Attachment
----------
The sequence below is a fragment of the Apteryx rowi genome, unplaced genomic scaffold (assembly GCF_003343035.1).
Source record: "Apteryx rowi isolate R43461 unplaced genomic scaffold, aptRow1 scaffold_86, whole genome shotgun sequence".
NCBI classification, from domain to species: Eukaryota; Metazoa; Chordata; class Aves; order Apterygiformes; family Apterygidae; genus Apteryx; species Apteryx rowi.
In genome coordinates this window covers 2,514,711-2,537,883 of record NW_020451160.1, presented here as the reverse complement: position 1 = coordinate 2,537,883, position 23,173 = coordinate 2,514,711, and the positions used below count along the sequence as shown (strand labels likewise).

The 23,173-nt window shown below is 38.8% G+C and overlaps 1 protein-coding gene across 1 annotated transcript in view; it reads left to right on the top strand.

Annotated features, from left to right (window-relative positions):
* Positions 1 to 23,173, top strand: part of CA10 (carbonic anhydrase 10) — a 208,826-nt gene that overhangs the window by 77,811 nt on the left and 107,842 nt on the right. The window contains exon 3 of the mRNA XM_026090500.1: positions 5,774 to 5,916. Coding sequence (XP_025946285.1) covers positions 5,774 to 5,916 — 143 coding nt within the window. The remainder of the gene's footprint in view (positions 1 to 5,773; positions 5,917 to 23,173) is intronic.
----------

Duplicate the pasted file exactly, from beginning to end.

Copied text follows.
The sequence below is a fragment of the Apteryx rowi genome, unplaced genomic scaffold (assembly GCF_003343035.1).
Source record: "Apteryx rowi isolate R43461 unplaced genomic scaffold, aptRow1 scaffold_86, whole genome shotgun sequence".
NCBI classification, from domain to species: Eukaryota; Metazoa; Chordata; class Aves; order Apterygiformes; family Apterygidae; genus Apteryx; species Apteryx rowi.
In genome coordinates this window covers 2,514,711-2,537,883 of record NW_020451160.1, presented here as the reverse complement: position 1 = coordinate 2,537,883, position 23,173 = coordinate 2,514,711, and the positions used below count along the sequence as shown (strand labels likewise).

The 23,173-nt window shown below is 38.8% G+C and overlaps 1 protein-coding gene across 1 annotated transcript in view; it reads left to right on the top strand.

Annotated features, from left to right (window-relative positions):
* Positions 1 to 23,173, top strand: part of CA10 (carbonic anhydrase 10) — a 208,826-nt gene that overhangs the window by 77,811 nt on the left and 107,842 nt on the right. The window contains exon 3 of the mRNA XM_026090500.1: positions 5,774 to 5,916. Coding sequence (XP_025946285.1) covers positions 5,774 to 5,916 — 143 coding nt within the window. The remainder of the gene's footprint in view (positions 1 to 5,773; positions 5,917 to 23,173) is intronic.